When cast iron was king

Inventions that changed architecture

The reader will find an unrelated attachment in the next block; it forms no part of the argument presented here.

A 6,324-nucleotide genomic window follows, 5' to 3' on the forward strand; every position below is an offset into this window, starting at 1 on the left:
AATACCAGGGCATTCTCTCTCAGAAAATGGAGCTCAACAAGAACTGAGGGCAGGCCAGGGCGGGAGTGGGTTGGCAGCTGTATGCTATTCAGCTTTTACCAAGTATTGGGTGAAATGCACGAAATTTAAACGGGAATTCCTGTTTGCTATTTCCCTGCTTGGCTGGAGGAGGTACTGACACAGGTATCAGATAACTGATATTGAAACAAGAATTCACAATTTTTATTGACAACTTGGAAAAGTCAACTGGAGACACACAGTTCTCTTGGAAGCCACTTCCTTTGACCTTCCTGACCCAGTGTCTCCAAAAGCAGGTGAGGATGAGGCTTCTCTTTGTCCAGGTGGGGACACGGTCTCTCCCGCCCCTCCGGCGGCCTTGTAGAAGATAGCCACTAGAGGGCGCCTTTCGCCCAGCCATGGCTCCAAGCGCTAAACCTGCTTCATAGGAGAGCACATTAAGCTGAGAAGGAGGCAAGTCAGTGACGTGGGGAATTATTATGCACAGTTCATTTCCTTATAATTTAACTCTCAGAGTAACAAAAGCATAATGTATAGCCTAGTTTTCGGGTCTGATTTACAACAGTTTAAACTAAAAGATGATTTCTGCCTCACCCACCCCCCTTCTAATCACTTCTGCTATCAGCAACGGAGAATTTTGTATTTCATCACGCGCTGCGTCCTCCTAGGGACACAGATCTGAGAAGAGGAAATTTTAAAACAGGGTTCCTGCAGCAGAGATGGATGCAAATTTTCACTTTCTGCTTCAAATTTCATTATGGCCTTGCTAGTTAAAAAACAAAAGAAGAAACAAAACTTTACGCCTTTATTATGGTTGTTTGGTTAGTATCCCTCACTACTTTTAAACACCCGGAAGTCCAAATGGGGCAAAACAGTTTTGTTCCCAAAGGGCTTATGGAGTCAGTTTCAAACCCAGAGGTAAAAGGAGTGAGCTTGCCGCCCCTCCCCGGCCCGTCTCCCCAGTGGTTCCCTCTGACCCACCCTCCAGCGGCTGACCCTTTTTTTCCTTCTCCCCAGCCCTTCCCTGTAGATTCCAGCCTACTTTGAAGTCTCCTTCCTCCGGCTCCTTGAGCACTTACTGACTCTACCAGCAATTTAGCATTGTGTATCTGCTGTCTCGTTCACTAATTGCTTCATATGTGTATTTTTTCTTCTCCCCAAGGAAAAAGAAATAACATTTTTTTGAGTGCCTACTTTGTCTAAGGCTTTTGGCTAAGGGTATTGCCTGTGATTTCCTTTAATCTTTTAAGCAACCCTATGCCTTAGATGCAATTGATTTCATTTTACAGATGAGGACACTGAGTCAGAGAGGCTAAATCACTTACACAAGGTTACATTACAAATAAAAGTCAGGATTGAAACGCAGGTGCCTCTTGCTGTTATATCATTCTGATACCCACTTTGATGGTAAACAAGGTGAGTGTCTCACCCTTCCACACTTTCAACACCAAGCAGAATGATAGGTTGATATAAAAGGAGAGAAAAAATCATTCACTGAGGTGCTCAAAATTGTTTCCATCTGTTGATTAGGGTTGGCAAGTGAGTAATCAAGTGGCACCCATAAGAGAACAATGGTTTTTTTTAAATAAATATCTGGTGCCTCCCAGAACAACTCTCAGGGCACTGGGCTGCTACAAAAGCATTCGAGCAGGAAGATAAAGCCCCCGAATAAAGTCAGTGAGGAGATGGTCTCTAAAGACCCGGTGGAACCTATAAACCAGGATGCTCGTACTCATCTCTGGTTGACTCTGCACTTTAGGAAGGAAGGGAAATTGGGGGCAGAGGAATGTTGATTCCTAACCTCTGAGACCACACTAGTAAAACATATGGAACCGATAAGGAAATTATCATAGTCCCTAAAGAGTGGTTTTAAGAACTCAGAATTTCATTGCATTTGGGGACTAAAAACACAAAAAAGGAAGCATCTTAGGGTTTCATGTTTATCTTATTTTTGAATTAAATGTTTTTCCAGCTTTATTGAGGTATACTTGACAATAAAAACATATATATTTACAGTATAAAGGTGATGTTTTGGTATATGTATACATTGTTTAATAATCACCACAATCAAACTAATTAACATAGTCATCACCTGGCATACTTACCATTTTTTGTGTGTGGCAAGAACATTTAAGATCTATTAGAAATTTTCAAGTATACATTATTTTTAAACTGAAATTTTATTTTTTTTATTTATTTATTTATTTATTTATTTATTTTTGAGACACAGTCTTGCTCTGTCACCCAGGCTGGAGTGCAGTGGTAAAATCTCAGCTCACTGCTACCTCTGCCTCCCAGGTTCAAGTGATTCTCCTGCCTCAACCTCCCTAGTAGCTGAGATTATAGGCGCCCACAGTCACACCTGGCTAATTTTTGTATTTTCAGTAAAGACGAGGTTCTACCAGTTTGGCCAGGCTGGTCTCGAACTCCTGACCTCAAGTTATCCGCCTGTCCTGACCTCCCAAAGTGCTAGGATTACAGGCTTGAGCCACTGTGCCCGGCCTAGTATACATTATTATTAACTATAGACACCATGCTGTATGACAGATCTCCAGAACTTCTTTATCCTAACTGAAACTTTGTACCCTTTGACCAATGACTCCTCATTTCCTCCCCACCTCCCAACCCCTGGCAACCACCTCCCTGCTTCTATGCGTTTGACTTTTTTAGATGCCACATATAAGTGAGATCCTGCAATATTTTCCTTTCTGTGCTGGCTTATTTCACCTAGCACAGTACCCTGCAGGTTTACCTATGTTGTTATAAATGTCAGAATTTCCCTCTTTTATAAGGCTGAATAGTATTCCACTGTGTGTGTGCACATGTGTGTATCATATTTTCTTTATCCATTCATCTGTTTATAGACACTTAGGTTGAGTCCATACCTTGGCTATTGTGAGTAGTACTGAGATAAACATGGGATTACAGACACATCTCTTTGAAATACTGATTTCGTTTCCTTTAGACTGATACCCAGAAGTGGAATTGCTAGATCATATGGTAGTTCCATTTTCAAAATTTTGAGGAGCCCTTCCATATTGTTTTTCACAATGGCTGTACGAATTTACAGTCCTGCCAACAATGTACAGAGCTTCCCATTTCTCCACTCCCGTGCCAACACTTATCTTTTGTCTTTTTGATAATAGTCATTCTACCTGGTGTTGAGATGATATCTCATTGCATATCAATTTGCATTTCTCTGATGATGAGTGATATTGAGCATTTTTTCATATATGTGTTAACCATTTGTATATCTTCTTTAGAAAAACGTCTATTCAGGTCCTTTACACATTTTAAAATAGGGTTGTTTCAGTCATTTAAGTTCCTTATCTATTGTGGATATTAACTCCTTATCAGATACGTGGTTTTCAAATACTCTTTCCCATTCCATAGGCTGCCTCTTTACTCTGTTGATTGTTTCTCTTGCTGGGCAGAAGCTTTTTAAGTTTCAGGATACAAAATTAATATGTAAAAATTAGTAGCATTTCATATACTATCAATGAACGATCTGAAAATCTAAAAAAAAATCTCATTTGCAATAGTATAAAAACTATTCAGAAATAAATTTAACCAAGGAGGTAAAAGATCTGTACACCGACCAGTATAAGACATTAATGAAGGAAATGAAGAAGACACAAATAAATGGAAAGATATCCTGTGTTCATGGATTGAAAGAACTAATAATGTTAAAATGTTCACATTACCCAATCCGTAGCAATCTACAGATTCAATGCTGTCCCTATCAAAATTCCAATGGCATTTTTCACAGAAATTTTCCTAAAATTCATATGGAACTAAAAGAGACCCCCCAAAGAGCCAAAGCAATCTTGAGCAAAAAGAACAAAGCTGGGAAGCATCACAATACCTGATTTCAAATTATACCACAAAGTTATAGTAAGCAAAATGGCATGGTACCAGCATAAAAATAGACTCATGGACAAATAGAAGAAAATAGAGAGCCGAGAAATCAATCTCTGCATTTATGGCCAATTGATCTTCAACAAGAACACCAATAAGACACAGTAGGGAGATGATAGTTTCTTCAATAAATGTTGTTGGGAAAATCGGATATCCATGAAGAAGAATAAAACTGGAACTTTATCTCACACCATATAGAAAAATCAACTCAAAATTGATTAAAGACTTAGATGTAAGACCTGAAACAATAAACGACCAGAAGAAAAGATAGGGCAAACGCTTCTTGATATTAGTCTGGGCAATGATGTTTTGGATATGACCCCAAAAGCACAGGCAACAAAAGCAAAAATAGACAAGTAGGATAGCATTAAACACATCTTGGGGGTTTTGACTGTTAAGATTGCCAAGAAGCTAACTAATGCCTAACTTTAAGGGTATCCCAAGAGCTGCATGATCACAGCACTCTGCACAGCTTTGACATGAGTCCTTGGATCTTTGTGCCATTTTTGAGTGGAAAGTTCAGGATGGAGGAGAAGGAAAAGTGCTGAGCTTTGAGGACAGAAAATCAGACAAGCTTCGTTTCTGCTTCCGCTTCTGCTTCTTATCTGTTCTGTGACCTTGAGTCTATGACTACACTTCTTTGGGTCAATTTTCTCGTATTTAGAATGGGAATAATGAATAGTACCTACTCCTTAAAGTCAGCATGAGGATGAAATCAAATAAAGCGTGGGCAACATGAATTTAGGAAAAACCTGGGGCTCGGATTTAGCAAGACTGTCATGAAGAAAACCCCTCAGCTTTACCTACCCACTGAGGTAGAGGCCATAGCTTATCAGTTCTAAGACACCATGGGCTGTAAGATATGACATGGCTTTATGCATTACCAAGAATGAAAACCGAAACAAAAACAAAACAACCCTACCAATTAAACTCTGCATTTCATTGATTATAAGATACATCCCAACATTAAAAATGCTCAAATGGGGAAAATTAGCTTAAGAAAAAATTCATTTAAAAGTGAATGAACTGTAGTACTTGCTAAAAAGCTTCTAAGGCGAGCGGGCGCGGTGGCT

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For millenia, the only way to create a strong, durable, and fireproof structure was to build it out of stone or brick. Needless to say, this required plenty of time, material and effort, not to mention a lordly budget. But for most of man's history, this tried-and-true ancient method had to suffice. There was finally a tantalizing glimmer of change in this situation toward the end of the 18th century, when a material long in use for other items -- cast iron -- began to be used in building. Pound for pound, cast iron was much stronger than stone or brick. Since it was cast in molds, it could be cheaply mass produced. And lastly, cast iron wouldn't burn. Among the first structural uses of cast iron was the celebrated Coalbrookdale Bridge across the river Severn in Shropshire, England, built by one Abraham Darby III in 1779, and still standing today. Darby came from a storied dynasty of English ironmongers who had cast-iron cooking pots and like paraphernalia for generations...